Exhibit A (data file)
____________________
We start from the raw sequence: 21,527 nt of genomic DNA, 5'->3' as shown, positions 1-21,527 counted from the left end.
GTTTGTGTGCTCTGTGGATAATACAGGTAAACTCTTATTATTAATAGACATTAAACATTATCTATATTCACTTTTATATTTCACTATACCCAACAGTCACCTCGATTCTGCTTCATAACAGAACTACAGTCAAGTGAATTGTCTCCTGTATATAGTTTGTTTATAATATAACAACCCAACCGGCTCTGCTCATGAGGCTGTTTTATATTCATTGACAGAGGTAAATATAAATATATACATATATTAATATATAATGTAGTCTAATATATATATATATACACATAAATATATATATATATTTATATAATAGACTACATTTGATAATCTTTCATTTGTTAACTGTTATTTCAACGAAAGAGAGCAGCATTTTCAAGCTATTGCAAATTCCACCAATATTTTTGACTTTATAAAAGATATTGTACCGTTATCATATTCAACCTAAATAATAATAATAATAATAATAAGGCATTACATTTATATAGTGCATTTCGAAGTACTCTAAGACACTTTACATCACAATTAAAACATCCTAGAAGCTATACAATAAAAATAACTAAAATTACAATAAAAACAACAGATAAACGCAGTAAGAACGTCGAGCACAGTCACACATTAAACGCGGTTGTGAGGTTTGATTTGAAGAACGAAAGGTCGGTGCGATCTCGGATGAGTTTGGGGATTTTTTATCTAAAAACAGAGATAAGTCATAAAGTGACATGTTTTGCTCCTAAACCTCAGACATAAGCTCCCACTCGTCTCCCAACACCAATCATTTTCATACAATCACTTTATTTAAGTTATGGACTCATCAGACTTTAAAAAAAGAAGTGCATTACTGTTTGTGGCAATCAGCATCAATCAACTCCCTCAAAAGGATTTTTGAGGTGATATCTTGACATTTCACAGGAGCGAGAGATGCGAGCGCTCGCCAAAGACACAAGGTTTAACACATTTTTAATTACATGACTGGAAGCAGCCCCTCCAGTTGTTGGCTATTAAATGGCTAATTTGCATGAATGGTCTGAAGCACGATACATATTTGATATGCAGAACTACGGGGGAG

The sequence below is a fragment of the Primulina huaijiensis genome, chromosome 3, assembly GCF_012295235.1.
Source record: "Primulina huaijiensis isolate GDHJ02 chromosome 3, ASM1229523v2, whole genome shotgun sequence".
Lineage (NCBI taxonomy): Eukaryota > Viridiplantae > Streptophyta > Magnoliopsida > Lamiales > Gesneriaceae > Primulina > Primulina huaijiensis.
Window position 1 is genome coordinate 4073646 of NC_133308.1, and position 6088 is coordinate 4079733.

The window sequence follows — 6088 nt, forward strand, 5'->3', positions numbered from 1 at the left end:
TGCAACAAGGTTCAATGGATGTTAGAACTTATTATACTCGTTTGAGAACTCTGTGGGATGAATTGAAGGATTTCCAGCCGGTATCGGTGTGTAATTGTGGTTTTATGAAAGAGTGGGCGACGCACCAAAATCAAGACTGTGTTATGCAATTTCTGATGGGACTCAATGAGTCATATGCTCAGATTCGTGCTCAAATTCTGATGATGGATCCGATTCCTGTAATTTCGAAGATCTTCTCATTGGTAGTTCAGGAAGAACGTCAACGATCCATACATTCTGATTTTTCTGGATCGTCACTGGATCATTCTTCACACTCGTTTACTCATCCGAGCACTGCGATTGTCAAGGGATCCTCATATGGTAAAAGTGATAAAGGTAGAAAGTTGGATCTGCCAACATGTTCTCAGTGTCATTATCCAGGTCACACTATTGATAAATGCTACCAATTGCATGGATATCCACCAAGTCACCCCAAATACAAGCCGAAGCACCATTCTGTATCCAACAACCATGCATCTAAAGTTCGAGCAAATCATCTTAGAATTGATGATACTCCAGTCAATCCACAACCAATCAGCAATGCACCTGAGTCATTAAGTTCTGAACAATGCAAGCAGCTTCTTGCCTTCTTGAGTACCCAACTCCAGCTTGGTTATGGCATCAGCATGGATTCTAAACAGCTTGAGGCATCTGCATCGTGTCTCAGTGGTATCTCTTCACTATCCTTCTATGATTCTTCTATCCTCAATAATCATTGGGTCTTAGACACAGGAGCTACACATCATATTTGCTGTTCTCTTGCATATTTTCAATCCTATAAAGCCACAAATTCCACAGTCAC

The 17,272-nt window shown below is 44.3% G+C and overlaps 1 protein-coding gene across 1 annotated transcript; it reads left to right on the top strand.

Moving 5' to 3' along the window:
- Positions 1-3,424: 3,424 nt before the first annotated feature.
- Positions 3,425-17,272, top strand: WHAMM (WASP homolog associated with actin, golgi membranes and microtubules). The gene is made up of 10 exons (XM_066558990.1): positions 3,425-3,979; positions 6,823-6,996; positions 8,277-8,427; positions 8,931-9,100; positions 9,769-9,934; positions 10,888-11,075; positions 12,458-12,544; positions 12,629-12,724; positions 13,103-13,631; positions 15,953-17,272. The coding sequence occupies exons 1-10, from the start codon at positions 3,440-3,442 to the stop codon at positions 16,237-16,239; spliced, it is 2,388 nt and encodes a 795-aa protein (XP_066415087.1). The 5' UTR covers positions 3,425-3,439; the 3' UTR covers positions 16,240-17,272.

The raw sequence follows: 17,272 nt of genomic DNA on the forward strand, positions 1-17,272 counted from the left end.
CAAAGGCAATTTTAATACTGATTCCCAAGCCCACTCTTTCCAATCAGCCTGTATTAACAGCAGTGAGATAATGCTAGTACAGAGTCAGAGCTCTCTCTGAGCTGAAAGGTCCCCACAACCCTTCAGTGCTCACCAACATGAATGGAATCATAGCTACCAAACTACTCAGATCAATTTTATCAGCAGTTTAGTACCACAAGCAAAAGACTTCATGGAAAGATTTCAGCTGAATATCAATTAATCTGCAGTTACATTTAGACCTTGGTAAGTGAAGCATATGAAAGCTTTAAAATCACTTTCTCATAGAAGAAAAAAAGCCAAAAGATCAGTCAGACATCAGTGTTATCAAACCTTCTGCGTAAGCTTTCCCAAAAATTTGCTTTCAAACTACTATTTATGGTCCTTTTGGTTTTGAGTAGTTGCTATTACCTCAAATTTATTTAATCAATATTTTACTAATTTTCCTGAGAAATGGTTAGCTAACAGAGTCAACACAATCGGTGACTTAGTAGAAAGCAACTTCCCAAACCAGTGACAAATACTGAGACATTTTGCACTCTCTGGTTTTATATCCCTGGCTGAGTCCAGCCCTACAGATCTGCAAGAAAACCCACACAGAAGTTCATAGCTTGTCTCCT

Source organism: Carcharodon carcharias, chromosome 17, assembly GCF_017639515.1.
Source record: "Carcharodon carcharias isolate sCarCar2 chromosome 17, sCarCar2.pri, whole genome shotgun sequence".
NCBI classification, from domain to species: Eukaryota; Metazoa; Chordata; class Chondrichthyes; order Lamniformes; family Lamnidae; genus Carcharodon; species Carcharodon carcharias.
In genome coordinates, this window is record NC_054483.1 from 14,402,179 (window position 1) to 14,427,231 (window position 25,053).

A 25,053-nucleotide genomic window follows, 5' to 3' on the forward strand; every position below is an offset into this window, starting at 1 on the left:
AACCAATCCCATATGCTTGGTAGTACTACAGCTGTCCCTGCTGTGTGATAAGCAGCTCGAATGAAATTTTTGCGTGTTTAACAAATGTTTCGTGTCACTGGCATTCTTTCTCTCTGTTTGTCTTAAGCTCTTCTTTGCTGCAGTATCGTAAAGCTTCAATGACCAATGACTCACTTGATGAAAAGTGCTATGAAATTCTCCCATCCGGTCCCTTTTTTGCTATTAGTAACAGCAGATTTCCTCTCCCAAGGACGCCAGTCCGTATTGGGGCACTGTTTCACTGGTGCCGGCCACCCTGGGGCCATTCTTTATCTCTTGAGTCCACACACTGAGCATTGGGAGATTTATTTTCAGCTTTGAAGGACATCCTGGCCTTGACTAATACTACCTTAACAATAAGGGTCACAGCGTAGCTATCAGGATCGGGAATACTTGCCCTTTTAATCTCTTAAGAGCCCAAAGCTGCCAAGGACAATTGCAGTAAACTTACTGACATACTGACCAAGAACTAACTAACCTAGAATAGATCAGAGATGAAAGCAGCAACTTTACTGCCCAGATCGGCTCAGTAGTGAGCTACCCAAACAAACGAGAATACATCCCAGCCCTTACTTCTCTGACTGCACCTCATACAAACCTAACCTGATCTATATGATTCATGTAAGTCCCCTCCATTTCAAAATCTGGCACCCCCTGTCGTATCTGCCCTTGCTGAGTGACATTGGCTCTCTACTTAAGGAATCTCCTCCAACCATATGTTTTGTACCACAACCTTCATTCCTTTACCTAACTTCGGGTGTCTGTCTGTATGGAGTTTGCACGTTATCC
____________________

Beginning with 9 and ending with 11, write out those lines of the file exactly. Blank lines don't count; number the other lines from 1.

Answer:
The 17,272-nt window shown below is 44.3% G+C and overlaps 1 protein-coding gene across 1 annotated transcript; it reads left to right on the top strand.

Moving 5' to 3' along the window:
- Positions 1-3,424: 3,424 nt before the first annotated feature.